According to a blog post by Adobe, after the 11.2 release, Flash Player for Linux will only be available through a new “Pepper” API as a part of Google Chrome, and won’t be available as a separate download anymore. However, Adobe will continue to offer security updates for Flash Player 11.2 for Linux for five years.
Theoretically speaking, the new API is good news. Practically speaking, this means that eventually every non-Google Chrome browser’s plugin official plugin will be outdated.
Google will provide the “Pepper” Flash Player implementation for all supported Chrome platforms, including Linux (x86/64).
I see what you did there. Other people would have said “we only support it in Google Chrome.” but obviously “all supported Chrome platforms” sounds much nicer, especially since sloppy reading makes that “all supported platforms”. Oh yeah, and in case anything is still not entirely clear: Nothing besides Google Chrome supports the Pepper API anyway.
[…] use an alternative like Gnash or Lightspark (which hopefully will become more reliable) […]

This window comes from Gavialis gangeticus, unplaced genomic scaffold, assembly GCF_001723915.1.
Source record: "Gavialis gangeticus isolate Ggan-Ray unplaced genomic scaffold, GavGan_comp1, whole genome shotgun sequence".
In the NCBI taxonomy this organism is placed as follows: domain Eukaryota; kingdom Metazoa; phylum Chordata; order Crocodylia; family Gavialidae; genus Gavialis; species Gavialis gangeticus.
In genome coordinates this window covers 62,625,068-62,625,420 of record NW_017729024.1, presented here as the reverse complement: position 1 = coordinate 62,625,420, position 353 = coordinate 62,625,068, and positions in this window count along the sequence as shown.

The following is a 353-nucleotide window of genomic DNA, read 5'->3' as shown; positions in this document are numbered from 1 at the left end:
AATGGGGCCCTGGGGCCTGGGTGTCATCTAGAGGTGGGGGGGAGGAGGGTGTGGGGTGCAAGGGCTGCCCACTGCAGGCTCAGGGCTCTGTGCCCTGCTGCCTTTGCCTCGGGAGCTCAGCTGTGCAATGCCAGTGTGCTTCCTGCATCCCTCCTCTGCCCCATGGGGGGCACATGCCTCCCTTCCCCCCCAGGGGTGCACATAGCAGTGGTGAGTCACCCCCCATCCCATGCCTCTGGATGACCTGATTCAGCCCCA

That has to be some kind of elaborate joke of Andrew. Gnash hasn’t been a valid alternative for as long I can think. Lightspark - though a great and promising project - was as far experimental as it could get, the last time I checked.
[…] hope that in 5 years, Flash won’t matter and HTML5 will be used everywhere.
Well, yes, let’s hope. That means the web won’t use proprietary Flash anymore. Will that make the web a more unified place? Yes. Will that make the web a more open place? Probably not.
Why do I assume that the disapperance of Flash will not necessarily lead to a more open web in general? I’m looking at proprietary extensions of HTML5 here.